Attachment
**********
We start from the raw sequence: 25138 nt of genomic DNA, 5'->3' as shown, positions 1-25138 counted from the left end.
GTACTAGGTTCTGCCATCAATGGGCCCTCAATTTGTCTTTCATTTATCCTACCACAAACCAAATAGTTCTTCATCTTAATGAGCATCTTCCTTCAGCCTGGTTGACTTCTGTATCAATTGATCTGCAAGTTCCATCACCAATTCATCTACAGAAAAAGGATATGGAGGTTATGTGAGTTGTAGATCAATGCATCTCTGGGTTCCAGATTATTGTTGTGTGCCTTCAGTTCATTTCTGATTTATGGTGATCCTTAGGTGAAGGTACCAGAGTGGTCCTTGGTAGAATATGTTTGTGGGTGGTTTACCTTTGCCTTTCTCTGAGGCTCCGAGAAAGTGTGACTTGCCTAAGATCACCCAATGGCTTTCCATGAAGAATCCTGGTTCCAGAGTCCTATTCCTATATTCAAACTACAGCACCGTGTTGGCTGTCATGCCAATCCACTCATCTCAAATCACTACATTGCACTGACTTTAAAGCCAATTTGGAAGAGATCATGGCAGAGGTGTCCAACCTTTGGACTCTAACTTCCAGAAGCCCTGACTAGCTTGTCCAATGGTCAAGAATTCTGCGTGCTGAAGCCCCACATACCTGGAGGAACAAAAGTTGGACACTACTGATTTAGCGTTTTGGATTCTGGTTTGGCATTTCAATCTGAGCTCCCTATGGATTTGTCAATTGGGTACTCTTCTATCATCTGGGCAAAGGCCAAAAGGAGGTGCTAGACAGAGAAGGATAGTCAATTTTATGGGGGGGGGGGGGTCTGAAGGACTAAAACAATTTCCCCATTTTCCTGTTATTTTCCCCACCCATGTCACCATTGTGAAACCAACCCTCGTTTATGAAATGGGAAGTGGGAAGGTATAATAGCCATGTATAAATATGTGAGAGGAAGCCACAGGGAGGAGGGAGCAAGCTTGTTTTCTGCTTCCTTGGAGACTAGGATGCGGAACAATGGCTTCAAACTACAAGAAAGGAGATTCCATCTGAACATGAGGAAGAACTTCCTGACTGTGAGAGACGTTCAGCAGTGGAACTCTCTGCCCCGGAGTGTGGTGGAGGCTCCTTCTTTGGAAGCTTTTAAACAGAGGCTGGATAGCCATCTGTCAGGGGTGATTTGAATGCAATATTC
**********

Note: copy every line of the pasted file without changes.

We start from the raw sequence: 25138 nt of genomic DNA, 5'->3' as shown, positions 1-25138 counted from the left end.
GTACTAGGTTCTGCCATCAATGGGCCCTCAATTTGTCTTTCATTTATCCTACCACAAACCAAATAGTTCTTCATCTTAATGAGCATCTTCCTTCAGCCTGGTTGACTTCTGTATCAATTGATCTGCAAGTTCCATCACCAATTCATCTACAGAAAAAGGATATGGAGGTTATGTGAGTTGTAGATCAATGCATCTCTGGGTTCCAGATTATTGTTGTGTGCCTTCAGTTCATTTCTGATTTATGGTGATCCTTAGGTGAAGGTACCAGAGTGGTCCTTGGTAGAATATGTTTGTGGGTGGTTTACCTTTGCCTTTCTCTGAGGCTCCGAGAAAGTGTGACTTGCCTAAGATCACCCAATGGCTTTCCATGAAGAATCCTGGTTCCAGAGTCCTATTCCTATATTCAAACTACAGCACCGTGTTGGCTGTCATGCCAATCCACTCATCTCAAATCACTACATTGCACTGACTTTAAAGCCAATTTGGAAGAGATCATGGCAGAGGTGTCCAACCTTTGGACTCTAACTTCCAGAAGCCCTGACTAGCTTGTCCAATGGTCAAGAATTCTGCGTGCTGAAGCCCCACATACCTGGAGGAACAAAAGTTGGACACTACTGATTTAGCGTTTTGGATTCTGGTTTGGCATTTCAATCTGAGCTCCCTATGGATTTGTCAATTGGGTACTCTTCTATCATCTGGGCAAAGGCCAAAAGGAGGTGCTAGACAGAGAAGGATAGTCAATTTTATGGGGGGGGGGGGGTCTGAAGGACTAAAACAATTTCCCCATTTTCCTGTTATTTTCCCCACCCATGTCACCATTGTGAAACCAACCCTCGTTTATGAAATGGGAAGTGGGAAGGTATAATAGCCATGTATAAATATGTGAGAGGAAGCCACAGGGAGGAGGGAGCAAGCTTGTTTTCTGCTTCCTTGGAGACTAGGATGCGGAACAATGGCTTCAAACTACAAGAAAGGAGATTCCATCTGAACATGAGGAAGAACTTCCTGACTGTGAGAGACGTTCAGCAGTGGAACTCTCTGCCCCGGAGTGTGGTGGAGGCTCCTTCTTTGGAAGCTTTTAAACAGAGGCTGGATAGCCATCTGTCAGGGGTGATTTGAATGCAATATTC